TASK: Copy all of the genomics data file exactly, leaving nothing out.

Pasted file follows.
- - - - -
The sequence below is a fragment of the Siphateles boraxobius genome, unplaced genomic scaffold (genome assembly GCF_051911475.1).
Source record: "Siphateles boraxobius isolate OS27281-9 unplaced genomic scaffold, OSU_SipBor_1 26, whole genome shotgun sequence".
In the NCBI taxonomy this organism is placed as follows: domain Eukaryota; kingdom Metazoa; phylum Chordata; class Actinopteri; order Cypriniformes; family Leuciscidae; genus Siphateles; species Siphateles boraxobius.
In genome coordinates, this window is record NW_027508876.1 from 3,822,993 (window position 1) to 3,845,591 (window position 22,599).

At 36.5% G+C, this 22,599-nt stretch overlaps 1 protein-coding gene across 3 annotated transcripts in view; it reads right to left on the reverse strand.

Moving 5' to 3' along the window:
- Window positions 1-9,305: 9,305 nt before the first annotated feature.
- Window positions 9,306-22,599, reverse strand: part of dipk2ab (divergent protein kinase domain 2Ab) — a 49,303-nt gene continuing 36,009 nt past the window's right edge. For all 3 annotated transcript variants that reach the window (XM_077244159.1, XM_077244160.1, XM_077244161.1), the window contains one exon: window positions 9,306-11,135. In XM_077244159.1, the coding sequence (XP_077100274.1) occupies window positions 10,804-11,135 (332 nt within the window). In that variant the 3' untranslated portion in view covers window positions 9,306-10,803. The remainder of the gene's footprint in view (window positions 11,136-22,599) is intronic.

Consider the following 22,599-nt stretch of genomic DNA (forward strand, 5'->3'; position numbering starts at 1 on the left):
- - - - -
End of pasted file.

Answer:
The sequence below is a fragment of the Siphateles boraxobius genome, unplaced genomic scaffold (genome assembly GCF_051911475.1).
Source record: "Siphateles boraxobius isolate OS27281-9 unplaced genomic scaffold, OSU_SipBor_1 26, whole genome shotgun sequence".
In the NCBI taxonomy this organism is placed as follows: domain Eukaryota; kingdom Metazoa; phylum Chordata; class Actinopteri; order Cypriniformes; family Leuciscidae; genus Siphateles; species Siphateles boraxobius.
In genome coordinates, this window is record NW_027508876.1 from 3,822,993 (window position 1) to 3,845,591 (window position 22,599).

At 36.5% G+C, this 22,599-nt stretch overlaps 1 protein-coding gene across 3 annotated transcripts in view; it reads right to left on the reverse strand.

Moving 5' to 3' along the window:
- Window positions 1-9,305: 9,305 nt before the first annotated feature.
- Window positions 9,306-22,599, reverse strand: part of dipk2ab (divergent protein kinase domain 2Ab) — a 49,303-nt gene continuing 36,009 nt past the window's right edge. For all 3 annotated transcript variants that reach the window (XM_077244159.1, XM_077244160.1, XM_077244161.1), the window contains one exon: window positions 9,306-11,135. In XM_077244159.1, the coding sequence (XP_077100274.1) occupies window positions 10,804-11,135 (332 nt within the window). In that variant the 3' untranslated portion in view covers window positions 9,306-10,803. The remainder of the gene's footprint in view (window positions 11,136-22,599) is intronic.

Consider the following 22,599-nt stretch of genomic DNA (forward strand, 5'->3'; position numbering starts at 1 on the left):